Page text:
When the sonatas were first released on CD by Brilliant Classics, the reviewer at Gramophone described them as Brilliant. I agree. If you buy only one set buy this one. If you buy two get the John Lill set as well.. These are the Yin and Yang.
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Most Helpful Customer Reviews on Amazon.com (beta)

Amazon.com: 4.8 out of 5 stars 13 reviews
54 of 56 people found the following review helpful
5.0 out of 5 stars SURPRISINGLY WONDERFUL - 4 1/2 stars! 22 July 2010
By Gengler - Published on Amazon.com
Format: Audio CD Verified Purchase
I have just listened to this set completely through, so I'm simply going to offer brief initial impressions - but as I titled this review, Gulda's interpreations are surprisingly wonderful.

I had stayed away from Gulda as a "fringe" interpreter (i.e., Yves Nat) an acquired taste best left to those who seemed somewhat fanatical about his musicianship. I was never too concerned about his "crossover" status (Keith Jarrett is another in this select group, a musician who simply went in the reverse direction when he recorded his wonderful Shostakovich) but I was concerned that I'd have another Gould sitting on my shelves. (I love Gould, though not his Beethoven although it is always thought provoking. But I can only live with so much provocation...)

Not to worry. Gulda's interest in jazz is reflected in his rock solid rhythmic foundation to these works. His only similarities to Gould are in regard to his unquestionnable technique (minimal pedaling, extreme clarity) and in the later sonatas when he plays on the faster end of the spectrum. Personally, I appreciate the slower, more profound work of Richter, Serkin, and Arrau in these later sonatas. Still, Gulda offers very competitive interpretations.

His speed, technique, and clarity work well in favor of the earlier sonatas particularly the earliest "Haydn-esque" sonatas. The adagio of the Moonlight is played beautifully, and at a respectful tempo. (Unlike Gould. Gulda's speed does not pervert any of the sonata's slower movements) Needless to say the presto is taken at a furious clip. But listen to the presto of #15 to get an idea of his speed - almost a galloping rhythm. This is pianism of the highest order - whether of not the speed and clarity of texture is your cup of tea is another matter. But it's difficult to resist getting caught up in the rhythmic vortex of Gulda's vision for these masterworks.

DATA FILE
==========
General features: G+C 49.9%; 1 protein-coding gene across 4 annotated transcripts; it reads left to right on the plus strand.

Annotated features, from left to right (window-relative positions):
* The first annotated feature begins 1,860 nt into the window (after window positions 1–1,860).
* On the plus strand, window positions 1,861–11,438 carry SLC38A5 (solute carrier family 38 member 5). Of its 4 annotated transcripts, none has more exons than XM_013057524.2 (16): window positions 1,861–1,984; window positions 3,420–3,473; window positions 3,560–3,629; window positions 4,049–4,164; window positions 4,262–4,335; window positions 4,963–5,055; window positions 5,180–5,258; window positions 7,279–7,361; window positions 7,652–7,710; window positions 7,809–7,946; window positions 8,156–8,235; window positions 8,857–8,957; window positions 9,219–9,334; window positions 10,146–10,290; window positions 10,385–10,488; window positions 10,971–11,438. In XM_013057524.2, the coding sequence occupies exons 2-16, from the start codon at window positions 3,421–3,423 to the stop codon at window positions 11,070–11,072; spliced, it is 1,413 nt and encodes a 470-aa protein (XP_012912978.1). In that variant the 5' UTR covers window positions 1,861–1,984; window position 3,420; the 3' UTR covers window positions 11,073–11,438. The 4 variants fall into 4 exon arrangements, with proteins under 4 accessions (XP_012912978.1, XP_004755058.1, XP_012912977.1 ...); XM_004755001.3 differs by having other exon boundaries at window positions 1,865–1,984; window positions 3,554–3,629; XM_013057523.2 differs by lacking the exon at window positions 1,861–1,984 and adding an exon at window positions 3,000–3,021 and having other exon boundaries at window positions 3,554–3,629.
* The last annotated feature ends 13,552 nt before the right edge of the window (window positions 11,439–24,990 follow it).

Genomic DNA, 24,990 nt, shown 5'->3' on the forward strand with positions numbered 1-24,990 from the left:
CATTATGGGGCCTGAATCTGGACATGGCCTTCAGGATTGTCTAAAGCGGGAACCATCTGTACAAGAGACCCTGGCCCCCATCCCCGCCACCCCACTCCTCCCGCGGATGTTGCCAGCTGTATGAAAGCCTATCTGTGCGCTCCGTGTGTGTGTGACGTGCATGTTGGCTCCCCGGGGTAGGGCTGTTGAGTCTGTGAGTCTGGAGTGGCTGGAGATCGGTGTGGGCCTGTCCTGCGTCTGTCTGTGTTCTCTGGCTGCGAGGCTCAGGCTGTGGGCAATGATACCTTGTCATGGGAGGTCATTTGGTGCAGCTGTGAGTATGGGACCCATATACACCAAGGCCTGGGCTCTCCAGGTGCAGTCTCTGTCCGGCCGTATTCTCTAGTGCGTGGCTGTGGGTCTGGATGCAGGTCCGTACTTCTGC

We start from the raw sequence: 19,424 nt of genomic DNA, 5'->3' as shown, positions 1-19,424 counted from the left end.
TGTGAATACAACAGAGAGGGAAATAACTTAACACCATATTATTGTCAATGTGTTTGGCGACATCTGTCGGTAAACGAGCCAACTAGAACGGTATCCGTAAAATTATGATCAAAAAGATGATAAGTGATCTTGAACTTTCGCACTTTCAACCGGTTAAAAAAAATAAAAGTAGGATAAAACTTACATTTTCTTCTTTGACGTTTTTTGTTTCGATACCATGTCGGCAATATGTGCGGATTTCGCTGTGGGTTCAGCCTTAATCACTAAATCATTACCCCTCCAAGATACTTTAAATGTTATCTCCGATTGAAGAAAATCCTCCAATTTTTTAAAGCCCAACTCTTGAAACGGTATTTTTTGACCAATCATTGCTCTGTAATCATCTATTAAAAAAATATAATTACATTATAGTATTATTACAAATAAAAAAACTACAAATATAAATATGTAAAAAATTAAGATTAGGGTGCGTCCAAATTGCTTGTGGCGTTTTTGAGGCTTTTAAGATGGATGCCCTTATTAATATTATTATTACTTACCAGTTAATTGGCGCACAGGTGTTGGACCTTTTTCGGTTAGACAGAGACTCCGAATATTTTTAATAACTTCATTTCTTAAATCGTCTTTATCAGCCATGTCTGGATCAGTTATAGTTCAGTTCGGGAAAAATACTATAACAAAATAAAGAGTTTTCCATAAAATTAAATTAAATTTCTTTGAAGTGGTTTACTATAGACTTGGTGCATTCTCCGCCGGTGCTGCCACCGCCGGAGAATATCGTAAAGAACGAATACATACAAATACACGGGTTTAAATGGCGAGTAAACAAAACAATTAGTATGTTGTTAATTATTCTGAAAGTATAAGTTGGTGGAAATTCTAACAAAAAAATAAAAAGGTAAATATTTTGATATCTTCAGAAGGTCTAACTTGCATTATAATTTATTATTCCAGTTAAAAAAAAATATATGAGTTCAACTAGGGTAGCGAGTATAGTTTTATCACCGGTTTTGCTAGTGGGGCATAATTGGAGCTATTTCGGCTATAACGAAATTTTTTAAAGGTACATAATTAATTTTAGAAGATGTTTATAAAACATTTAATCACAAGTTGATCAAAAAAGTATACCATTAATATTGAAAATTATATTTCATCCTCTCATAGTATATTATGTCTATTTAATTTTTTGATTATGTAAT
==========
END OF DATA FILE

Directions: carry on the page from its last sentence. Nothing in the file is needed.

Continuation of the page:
Actually, the pianist who most often came to mind while listening to the set was Rudolf Serkin, who did not record a complete cycle. Serkin was of the old school, and Gulda is a "modern" pianist - more rhythmically alive and flexible. Gulda, like Serkin has a certain cool detachment to his tone. (A Beethovian "Birth Of The Cool"?). While this objectivity is appreciated, I did miss the depth and profundity associated with the later sonatas. But man, this musician's fingers could fly! There is an absolute joy in his playing that makes these sonatas come alive with freshness and vitality. Imagine that - from a set about 40 years old!

I completed the set of sonatas with a strong desire to re-listen to them once again. No higher recommendation would be possible.

This box set is an outstanding value, as it includes Gulda's recordings of Beethoven's piano concertos as well, recorded with Horst Stein. These recordings are quite fine too, although obviously a complete concerto set has more competitors. While the playing remains strong, the sudden shifts in tempi and some odd accents caused me to think "Hmmm..." at several moments Gulda and Horst are in complete synch with one another. Orchestral playing is quite good too, making this a set of concertos to sit alongside some of the better known cycles in the repertoire.